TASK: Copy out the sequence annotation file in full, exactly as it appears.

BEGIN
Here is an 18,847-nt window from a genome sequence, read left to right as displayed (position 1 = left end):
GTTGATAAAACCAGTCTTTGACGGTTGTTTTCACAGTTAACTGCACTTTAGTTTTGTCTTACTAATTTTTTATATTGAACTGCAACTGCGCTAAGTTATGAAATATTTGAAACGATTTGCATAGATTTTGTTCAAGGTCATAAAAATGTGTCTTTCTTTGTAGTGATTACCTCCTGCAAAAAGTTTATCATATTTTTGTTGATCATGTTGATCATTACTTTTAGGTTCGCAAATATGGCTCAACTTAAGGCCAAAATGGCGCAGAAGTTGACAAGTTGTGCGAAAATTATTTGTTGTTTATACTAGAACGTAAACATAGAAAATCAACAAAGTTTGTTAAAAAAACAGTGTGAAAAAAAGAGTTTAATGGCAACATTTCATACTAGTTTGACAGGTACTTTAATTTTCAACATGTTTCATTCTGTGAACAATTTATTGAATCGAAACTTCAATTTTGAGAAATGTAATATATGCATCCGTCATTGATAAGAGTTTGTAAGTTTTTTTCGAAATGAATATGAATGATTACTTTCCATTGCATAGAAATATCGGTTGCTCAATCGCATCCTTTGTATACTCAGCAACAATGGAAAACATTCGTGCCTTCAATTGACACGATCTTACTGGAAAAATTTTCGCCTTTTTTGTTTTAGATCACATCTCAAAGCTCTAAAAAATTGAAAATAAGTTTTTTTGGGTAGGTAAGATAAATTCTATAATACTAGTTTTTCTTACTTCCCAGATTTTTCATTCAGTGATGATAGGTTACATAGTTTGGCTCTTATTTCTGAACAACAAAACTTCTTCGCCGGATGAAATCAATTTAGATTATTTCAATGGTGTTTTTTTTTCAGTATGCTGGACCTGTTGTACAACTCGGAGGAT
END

Here is an 18,847-nt window from a genome sequence, read left to right as displayed (position 1 = left end):
GTTGATAAAACCAGTCTTTGACGGTTGTTTTCACAGTTAACTGCACTTTAGTTTTGTCTTACTAATTTTTTATATTGAACTGCAACTGCGCTAAGTTATGAAATATTTGAAACGATTTGCATAGATTTTGTTCAAGGTCATAAAAATGTGTCTTTCTTTGTAGTGATTACCTCCTGCAAAAAGTTTATCATATTTTTGTTGATCATGTTGATCATTACTTTTAGGTTCGCAAATATGGCTCAACTTAAGGCCAAAATGGCGCAGAAGTTGACAAGTTGTGCGAAAATTATTTGTTGTTTATACTAGAACGTAAACATAGAAAATCAACAAAGTTTGTTAAAAAAACAGTGTGAAAAAAAGAGTTTAATGGCAACATTTCATACTAGTTTGACAGGTACTTTAATTTTCAACATGTTTCATTCTGTGAACAATTTATTGAATCGAAACTTCAATTTTGAGAAATGTAATATATGCATCCGTCATTGATAAGAGTTTGTAAGTTTTTTTCGAAATGAATATGAATGATTACTTTCCATTGCATAGAAATATCGGTTGCTCAATCGCATCCTTTGTATACTCAGCAACAATGGAAAACATTCGTGCCTTCAATTGACACGATCTTACTGGAAAAATTTTCGCCTTTTTTGTTTTAGATCACATCTCAAAGCTCTAAAAAATTGAAAATAAGTTTTTTTGGGTAGGTAAGATAAATTCTATAATACTAGTTTTTCTTACTTCCCAGATTTTTCATTCAGTGATGATAGGTTACATAGTTTGGCTCTTATTTCTGAACAACAAAACTTCTTCGCCGGATGAAATCAATTTAGATTATTTCAATGGTGTTTTTTTTTCAGTATGCTGGACCTGTTGTACAACTCGGAGGAT